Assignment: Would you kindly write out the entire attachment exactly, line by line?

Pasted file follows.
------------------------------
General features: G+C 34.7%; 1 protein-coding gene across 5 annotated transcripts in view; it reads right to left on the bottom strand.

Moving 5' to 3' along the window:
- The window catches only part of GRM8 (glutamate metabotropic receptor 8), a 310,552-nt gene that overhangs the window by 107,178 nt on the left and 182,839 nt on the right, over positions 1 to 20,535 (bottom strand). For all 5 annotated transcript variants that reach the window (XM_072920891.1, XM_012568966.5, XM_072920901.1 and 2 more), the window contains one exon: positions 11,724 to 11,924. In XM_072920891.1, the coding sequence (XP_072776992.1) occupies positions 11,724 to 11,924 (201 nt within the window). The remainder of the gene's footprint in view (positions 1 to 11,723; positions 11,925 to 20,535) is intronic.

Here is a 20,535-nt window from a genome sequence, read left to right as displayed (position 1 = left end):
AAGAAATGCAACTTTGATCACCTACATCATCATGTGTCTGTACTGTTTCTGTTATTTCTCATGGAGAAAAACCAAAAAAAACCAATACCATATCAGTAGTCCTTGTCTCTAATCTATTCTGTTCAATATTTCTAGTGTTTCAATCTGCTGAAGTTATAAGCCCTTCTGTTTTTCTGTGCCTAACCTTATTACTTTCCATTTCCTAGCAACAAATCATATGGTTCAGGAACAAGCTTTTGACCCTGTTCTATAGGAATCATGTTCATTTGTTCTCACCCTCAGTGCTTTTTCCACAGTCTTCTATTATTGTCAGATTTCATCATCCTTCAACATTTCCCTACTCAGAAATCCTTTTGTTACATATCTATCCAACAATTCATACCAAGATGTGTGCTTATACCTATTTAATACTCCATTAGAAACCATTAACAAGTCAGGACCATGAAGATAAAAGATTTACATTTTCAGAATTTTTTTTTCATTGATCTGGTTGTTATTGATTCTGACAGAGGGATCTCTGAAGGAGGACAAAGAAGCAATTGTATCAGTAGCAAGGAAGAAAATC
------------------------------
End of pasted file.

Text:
General features: G+C 34.7%; 1 protein-coding gene across 5 annotated transcripts in view; it reads right to left on the bottom strand.

Moving 5' to 3' along the window:
- The window catches only part of GRM8 (glutamate metabotropic receptor 8), a 310,552-nt gene that overhangs the window by 107,178 nt on the left and 182,839 nt on the right, over positions 1 to 20,535 (bottom strand). For all 5 annotated transcript variants that reach the window (XM_072920891.1, XM_012568966.5, XM_072920901.1 and 2 more), the window contains one exon: positions 11,724 to 11,924. In XM_072920891.1, the coding sequence (XP_072776992.1) occupies positions 11,724 to 11,924 (201 nt within the window). The remainder of the gene's footprint in view (positions 1 to 11,723; positions 11,925 to 20,535) is intronic.

Here is a 20,535-nt window from a genome sequence, read left to right as displayed (position 1 = left end):
AAGAAATGCAACTTTGATCACCTACATCATCATGTGTCTGTACTGTTTCTGTTATTTCTCATGGAGAAAAACCAAAAAAAACCAATACCATATCAGTAGTCCTTGTCTCTAATCTATTCTGTTCAATATTTCTAGTGTTTCAATCTGCTGAAGTTATAAGCCCTTCTGTTTTTCTGTGCCTAACCTTATTACTTTCCATTTCCTAGCAACAAATCATATGGTTCAGGAACAAGCTTTTGACCCTGTTCTATAGGAATCATGTTCATTTGTTCTCACCCTCAGTGCTTTTTCCACAGTCTTCTATTATTGTCAGATTTCATCATCCTTCAACATTTCCCTACTCAGAAATCCTTTTGTTACATATCTATCCAACAATTCATACCAAGATGTGTGCTTATACCTATTTAATACTCCATTAGAAACCATTAACAAGTCAGGACCATGAAGATAAAAGATTTACATTTTCAGAATTTTTTTTTCATTGATCTGGTTGTTATTGATTCTGACAGAGGGATCTCTGAAGGAGGACAAAGAAGCAATTGTATCAGTAGCAAGGAAGAAAATC